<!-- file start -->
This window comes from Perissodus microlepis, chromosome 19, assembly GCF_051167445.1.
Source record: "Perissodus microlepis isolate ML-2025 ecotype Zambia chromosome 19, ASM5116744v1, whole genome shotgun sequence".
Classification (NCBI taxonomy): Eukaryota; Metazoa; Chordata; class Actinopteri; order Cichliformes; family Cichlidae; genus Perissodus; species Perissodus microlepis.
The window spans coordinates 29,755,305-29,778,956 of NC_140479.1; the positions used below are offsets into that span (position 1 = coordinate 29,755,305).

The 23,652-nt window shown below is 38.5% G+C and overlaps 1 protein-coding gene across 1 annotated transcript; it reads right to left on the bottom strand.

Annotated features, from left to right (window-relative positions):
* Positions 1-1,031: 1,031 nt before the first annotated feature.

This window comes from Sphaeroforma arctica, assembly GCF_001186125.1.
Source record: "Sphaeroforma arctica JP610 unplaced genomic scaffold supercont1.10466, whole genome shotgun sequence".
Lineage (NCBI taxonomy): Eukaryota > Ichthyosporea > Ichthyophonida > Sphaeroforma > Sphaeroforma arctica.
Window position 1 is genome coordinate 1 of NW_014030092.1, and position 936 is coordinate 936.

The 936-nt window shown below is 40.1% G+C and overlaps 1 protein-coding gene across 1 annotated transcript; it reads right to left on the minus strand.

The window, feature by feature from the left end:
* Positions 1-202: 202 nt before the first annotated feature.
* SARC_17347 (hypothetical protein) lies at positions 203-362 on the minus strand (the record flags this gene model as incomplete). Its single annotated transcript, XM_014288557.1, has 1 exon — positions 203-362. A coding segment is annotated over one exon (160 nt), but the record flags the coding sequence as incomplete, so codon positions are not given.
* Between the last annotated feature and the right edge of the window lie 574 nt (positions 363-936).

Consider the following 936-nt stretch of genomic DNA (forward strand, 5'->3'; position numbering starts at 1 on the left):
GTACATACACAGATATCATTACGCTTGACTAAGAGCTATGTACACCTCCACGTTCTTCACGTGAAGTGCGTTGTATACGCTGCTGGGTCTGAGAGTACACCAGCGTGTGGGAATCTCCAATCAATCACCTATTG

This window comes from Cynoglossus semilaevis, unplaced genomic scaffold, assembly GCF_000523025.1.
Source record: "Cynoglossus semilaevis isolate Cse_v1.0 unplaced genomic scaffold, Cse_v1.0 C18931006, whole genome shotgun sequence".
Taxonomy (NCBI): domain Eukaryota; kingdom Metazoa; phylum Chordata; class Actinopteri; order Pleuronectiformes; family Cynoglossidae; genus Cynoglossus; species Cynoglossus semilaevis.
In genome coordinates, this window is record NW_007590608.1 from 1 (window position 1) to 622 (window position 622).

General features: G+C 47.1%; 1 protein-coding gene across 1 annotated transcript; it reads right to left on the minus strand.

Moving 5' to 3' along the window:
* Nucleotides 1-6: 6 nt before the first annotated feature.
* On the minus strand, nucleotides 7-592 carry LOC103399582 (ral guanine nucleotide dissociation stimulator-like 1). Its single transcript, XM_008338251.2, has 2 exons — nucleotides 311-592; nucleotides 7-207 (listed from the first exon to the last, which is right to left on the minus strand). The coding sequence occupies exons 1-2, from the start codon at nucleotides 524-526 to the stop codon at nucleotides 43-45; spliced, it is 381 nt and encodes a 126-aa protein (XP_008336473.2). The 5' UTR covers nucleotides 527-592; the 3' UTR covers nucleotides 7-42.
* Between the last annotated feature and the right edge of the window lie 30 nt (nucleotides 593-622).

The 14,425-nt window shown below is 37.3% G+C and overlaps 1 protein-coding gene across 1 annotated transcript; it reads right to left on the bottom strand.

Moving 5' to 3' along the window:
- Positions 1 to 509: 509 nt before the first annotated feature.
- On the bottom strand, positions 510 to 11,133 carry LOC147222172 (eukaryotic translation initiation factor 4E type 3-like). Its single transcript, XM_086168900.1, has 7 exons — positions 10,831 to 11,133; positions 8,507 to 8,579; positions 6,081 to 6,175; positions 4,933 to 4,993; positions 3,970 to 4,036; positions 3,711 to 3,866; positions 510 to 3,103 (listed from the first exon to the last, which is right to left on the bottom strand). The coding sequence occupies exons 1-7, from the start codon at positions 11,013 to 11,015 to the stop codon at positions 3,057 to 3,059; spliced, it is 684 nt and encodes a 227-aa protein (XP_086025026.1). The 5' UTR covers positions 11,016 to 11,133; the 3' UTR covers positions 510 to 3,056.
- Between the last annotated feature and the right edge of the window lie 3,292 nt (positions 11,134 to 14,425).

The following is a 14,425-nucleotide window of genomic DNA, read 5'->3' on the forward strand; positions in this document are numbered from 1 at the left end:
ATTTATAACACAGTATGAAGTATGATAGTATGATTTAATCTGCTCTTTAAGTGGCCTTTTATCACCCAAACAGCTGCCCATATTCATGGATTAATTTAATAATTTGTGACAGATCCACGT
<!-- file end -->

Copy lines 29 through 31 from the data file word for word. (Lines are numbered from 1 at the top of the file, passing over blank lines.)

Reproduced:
Moving 5' to 3' along the window:
- Positions 1 to 509: 509 nt before the first annotated feature.
- On the bottom strand, positions 510 to 11,133 carry LOC147222172 (eukaryotic translation initiation factor 4E type 3-like). Its single transcript, XM_086168900.1, has 7 exons — positions 10,831 to 11,133; positions 8,507 to 8,579; positions 6,081 to 6,175; positions 4,933 to 4,993; positions 3,970 to 4,036; positions 3,711 to 3,866; positions 510 to 3,103 (listed from the first exon to the last, which is right to left on the bottom strand). The coding sequence occupies exons 1-7, from the start codon at positions 11,013 to 11,015 to the stop codon at positions 3,057 to 3,059; spliced, it is 684 nt and encodes a 227-aa protein (XP_086025026.1). The 5' UTR covers positions 11,016 to 11,133; the 3' UTR covers positions 510 to 3,056.